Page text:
Welcome back for another Math Monday! If this is your first time stopping by, be sure to check out the previous posts in this series:
BIG PICTURE: Top 5 Reasons to Start Math Journals
1. It doesn’t matter what math program you use in your school, because math journals are a wonderful addition to ANY math program from grades K-12.
2. It is an open-ended and therefore, naturally differentiated assessment
3. It shifts the instructional focus from computation to problem solving and real-life application
4. It creates a documented portfolio-like record of student growth and progress
5. Teachers gain insight into children’s abilities, opinions, understandings, and misconceptions
6. Provides students practice with putting their knowledge into writing (integrating curriculum!)
SELECTING THE RIGHT PROMPTS
The value of math journals is highly dependent upon the kinds of prompts you select. After many failed attempts at trying to explain these types of prompts and discuss their pros and cons, I decided to put the information into a table for easier navigation. (Click on the image below to view as a PDF)
I use open-ended prompts in my own classroom. The most important piece to remember is that each type of prompt will provide you with information. You need to determine your instructional needs, and select the type of prompt that will best match them.
IMPLEMENTING & BUILDING INDEPENDENCE
IMPLEMENTING & BUILDING INDEPENDENCE
This section is mostly to help those of you looking to implement open-ended, math journal prompts in your classroom. It is no secret that implementing this kind of work requires a lot of explicit instruction and modeling before we can expect our students to work independently. Much of this is because our students have not been exposed to this kind of mathematical thinking. Most students think of math as a series operations they must compute to find the correct answer to a number sentences or word problem. Initially, math journaling can be very uncomfortable for students who struggle to expand their definition of “math” or “math work.” Often, these mental barriers need to be broken down before the real thinking can even begin.
Here are the highlights of how I implemented math journals in second grade this year. I started off the year doing the journal prompts as a whole group. I put the prompt on the top of chart paper or our smart board and allowed students to share their ideas while I wrote them down. This way, my students could see a variety of ideas and understand that there were multiple "right answers," as this can often be difficult for them to understand.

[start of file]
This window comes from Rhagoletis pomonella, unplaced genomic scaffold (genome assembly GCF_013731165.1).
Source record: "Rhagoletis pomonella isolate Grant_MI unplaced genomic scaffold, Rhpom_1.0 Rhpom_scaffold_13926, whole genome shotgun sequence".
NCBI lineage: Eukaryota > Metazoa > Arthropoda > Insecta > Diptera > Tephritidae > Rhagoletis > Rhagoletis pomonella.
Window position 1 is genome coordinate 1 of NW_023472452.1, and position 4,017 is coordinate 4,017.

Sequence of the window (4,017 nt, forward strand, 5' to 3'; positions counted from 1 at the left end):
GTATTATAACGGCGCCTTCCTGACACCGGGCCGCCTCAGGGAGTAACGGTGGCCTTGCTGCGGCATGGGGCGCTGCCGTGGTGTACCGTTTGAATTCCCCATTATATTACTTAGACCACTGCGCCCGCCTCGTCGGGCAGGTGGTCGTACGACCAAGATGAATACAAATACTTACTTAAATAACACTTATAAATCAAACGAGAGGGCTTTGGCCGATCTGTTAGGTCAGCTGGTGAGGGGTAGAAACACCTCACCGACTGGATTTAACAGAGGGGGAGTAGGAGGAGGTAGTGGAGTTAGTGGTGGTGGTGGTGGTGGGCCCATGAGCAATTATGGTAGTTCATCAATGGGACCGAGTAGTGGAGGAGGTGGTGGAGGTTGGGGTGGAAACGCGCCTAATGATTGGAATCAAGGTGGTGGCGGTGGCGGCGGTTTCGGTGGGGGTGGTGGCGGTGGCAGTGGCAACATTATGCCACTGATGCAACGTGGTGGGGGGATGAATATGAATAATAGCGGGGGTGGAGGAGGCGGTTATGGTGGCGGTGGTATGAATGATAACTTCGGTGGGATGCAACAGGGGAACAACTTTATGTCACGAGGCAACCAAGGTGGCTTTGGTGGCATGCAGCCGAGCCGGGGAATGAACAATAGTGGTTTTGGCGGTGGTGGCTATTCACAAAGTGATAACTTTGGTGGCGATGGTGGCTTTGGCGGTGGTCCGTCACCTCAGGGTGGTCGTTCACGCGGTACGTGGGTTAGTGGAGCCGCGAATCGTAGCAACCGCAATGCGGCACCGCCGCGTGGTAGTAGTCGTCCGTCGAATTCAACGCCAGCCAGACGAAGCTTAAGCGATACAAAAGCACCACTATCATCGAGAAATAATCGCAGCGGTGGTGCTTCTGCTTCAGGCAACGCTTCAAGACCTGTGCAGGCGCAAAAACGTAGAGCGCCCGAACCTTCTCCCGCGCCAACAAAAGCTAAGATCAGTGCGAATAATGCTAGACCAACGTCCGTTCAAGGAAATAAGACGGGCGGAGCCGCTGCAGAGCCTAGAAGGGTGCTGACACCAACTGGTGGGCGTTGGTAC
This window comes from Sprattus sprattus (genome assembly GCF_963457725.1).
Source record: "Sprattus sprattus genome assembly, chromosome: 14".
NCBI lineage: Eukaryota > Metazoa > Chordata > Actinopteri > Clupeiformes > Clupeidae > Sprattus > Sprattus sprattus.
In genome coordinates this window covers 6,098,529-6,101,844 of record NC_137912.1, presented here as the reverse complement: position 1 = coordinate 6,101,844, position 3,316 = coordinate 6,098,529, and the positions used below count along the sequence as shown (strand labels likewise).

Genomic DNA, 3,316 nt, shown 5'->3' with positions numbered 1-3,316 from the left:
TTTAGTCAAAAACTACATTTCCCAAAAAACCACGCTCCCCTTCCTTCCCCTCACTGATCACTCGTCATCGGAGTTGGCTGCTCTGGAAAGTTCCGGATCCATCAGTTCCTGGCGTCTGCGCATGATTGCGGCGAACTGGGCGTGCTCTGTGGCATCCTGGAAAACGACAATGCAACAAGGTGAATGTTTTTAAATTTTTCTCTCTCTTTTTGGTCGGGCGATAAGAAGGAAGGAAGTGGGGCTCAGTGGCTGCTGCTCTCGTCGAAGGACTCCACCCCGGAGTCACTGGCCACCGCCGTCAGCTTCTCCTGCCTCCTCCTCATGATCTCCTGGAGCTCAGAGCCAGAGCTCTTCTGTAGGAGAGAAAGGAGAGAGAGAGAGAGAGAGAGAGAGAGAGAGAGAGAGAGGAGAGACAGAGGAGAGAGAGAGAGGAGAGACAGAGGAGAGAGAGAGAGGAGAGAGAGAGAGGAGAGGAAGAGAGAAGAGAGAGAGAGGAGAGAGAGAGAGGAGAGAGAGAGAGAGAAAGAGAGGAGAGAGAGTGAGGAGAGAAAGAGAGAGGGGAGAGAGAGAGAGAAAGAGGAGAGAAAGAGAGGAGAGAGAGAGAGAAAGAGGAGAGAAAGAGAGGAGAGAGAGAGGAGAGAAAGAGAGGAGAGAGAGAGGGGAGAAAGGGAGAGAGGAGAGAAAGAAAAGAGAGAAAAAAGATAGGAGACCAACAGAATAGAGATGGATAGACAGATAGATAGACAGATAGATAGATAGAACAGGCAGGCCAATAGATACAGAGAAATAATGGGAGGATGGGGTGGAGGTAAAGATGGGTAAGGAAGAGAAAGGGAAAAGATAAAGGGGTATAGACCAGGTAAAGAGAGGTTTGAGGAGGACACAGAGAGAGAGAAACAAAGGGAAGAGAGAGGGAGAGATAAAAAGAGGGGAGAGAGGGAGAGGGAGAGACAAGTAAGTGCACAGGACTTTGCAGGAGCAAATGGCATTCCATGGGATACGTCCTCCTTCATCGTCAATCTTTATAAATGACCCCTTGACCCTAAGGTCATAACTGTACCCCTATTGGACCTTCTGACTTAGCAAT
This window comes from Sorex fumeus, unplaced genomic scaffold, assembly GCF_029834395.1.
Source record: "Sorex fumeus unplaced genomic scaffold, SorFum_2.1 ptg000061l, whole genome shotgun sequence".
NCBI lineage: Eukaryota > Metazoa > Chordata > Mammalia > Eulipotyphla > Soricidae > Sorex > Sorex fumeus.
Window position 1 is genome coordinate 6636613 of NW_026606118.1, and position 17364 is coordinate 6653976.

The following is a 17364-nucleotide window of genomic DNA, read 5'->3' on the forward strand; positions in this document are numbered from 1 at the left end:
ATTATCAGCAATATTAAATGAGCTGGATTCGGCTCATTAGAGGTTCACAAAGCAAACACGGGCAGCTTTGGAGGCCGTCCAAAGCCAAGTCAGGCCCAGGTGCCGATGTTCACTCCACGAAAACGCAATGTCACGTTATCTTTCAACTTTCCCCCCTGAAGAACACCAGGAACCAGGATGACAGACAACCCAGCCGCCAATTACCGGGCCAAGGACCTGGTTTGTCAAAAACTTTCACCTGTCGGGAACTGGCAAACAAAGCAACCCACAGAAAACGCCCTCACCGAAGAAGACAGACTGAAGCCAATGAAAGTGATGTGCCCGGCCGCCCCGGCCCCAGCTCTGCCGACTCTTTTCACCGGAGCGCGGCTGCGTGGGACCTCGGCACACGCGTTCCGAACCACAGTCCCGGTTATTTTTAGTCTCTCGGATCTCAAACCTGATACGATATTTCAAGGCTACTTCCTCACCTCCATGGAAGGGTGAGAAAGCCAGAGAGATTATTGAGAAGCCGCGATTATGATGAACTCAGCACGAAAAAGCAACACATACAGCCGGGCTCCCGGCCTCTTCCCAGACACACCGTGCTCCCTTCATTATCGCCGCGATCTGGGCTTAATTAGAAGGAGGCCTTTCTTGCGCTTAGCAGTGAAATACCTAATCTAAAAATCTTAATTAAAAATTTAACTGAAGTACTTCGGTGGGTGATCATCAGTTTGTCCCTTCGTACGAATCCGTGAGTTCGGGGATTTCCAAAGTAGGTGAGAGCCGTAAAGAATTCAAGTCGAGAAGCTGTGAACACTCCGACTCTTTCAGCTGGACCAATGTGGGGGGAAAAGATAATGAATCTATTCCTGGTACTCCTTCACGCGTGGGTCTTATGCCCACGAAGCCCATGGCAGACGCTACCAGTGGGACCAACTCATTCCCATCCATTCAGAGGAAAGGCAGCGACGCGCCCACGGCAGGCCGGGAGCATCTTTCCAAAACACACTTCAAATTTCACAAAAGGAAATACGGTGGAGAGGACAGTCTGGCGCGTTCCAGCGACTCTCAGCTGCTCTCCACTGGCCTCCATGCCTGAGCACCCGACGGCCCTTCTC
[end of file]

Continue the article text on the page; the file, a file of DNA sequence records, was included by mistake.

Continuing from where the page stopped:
From there, I had them jot a few of the ideas from the whole group discussion into their journals to document the discussion (pictures and/or words, as many aren't writing yet). I made sure to leave the chart paper/smart board document up to alleviate any anxieties that students may have had about trying this for the first time. I also wrote the different ideas in different colors so students could better identify their own idea (“mine was the red one!”) or that of their friend.
Also, I should mention that I start math journaling by reviewing things they may have learned from the year before. When I taught first grade, these prompts might include: "What do you know about they number 5?" "What do you know about patterns?" or "What do you know about shapes?" Sometimes using information they already know to introduce a new format of learning can prove VERY beneficial!
Once they tried this a few times and it seemed comfortable and confident in the process, we tried it individually, but all at the same time. This way I was still available to support them, as opposed to already running math groups and being unavailable. When they seemed to not need teacher support anymore (usually 3-5 times), that was when it became part of math centers. Students were then responsible for journaling independently while I taught a separate group of students in a small math group. An added bonus this year: Math Journaling kept my students engaged and quiet while I completed all of my beginning of the year math assessments!
One final plug for using open-ended journal prompts: The work is never finished. Since there are an infinite number of answers, your fast finishers can never say "I'm Done!" All of your students can work the entire time at their level, and you never have to worry about creating additional work!
Below are links to my series of Common Core Aligned Math Journal Prompts below if you are looking for a place to get started, or to enhance what is already happening in your classroom. They are currently available for grades K-4, but don't worry 5th grade friends! Yours are in the works, and should be posted soon!
Be sure to stop by in two weeks to talk about how to teach Money! (We may or may not have had a power outage which prevented me from posting this Monday... sorry!)